• Changes of the orbital period in the [FORMULA] diagram (the broken-line ephemerides (1)-(3) removed) with a period of 403 days, or in the [FORMULA] diagram (light-time effect with [FORMULA] = 6250 days removed) with a period of 407 days;

  • Systemic velocity variations with a period of 398 days.

The best explanation of the observed changes of the period, systemic velocity and activity involves a quadruple-star model of AW UMa.

The spectroscopic orbit of the mass center of the contact binary with the period [FORMULA] = 398 days provides the mass function [FORMULA] = 0.075 M[FORMULA], which can be used to calculate the mass of the third component as [FORMULA] = (0.85[FORMULA]0.13) M[FORMULA], assuming that the orbits of the third component and contact binary are coplanar. The eccentricity of the third component orbit [FORMULA] = 0.227 is rather small, so it is reasonable to assume that the third component evolved together with the contact binary from the same protostellar cloud. The ratio of periods [FORMULA]=908 and the almost circular orbit make the triple system highly stable (Kiseleva et al., 1994). The existence of a systemic velocity shifts caused by the third body should be definitely proved by several homogeneous sets of new spectroscopic observations over a 398-day orbital period of the third body.

The possible fourth component revolves around the mass center of the system on a 6250-day-period orbit with eccentricity 0.63. The mass of this component depends on the inclination of its orbit. For inclinations smaller than 30o, the close encounters of this component with the third one would cause the system to be unstable (the ratio of periods is [FORMULA] = 15.7). For inclinations close to 90o, the fourth component would be too far from the contact binary during the periastron passages to affect its activity. The most probable inclinations of the fourth component orbit are [FORMULA] 60o - 40o. The corresponding range of its masses is [FORMULA] 0.168 - 0.229 M[FORMULA]. The orbit of the fourth component, determined from the light-time effect, shows that its last periastron passage occurred in December, 1989. The strongest variations of the LC were recorded in 1989 and 1990 (Derman et al., 1990). In the same time, the surface of the contact binary was close to the outer critical surface (Rucinski, 1992).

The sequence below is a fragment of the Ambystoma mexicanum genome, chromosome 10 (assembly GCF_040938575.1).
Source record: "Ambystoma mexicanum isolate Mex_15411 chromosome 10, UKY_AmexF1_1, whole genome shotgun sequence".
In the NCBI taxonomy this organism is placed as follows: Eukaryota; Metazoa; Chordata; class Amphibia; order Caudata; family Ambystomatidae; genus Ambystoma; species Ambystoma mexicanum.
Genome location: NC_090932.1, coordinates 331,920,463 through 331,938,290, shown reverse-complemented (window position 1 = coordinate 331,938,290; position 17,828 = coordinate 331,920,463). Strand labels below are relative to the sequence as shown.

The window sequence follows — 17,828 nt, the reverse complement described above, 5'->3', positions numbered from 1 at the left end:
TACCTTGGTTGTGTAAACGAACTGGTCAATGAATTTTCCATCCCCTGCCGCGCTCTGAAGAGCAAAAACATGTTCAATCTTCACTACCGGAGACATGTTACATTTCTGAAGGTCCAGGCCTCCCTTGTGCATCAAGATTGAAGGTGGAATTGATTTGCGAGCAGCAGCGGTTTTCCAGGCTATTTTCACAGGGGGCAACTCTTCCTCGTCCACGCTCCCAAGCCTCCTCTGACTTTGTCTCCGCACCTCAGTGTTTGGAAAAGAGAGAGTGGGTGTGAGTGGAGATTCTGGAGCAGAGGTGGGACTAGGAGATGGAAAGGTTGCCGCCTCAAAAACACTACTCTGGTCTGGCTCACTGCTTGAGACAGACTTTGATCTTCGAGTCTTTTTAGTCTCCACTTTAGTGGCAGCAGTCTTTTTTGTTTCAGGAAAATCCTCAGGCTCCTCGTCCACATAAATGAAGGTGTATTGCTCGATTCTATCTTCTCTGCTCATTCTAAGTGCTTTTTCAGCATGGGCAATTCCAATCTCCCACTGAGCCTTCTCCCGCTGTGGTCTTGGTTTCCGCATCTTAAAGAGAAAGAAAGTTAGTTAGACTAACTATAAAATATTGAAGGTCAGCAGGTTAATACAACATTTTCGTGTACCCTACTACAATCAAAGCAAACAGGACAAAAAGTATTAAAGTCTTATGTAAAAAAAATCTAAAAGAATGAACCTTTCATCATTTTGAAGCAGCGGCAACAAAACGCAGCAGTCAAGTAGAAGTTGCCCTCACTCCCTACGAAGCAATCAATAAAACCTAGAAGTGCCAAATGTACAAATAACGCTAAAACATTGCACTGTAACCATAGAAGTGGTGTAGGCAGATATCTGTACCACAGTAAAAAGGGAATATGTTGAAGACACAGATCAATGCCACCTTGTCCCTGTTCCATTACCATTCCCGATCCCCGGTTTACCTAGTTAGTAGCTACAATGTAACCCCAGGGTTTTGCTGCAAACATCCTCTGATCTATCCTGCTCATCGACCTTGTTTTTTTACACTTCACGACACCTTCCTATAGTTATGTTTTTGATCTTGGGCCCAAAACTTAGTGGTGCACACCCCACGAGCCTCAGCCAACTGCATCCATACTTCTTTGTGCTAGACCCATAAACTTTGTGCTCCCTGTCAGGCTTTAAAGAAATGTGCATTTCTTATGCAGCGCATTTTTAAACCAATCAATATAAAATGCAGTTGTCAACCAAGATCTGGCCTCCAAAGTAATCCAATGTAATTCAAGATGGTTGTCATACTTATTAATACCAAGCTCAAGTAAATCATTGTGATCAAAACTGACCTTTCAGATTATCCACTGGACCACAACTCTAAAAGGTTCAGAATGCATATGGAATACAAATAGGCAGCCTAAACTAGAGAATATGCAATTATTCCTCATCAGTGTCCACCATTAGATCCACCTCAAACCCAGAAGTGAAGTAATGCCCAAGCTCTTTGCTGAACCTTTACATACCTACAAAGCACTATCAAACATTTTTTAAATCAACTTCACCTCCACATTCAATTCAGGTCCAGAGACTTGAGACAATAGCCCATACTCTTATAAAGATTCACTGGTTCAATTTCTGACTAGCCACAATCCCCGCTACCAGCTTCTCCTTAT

Fekel (1992) found in the sample of 3 dozen multiple systems that most of them have orbital periods in the range of 1-20 years. The orbital periods of the third and fourth component of AW UMa are within this range.

If the long period decrease in [FORMULA] diagram is interpreted as two sudden period changes 6200 days apart, we have to find an internal mechanism connected with the contact system, which triggers the long-term periodicity of the activity. Nevertheless the quadruple-star model is more elegant than an alternative triple model with an internal activity mechanism.

Previous Section Next Section Title Page Table of Contents

© European Southern Observatory (ESO) 1999

Online publication: April 12, 1999
helpdesk.link@springer.de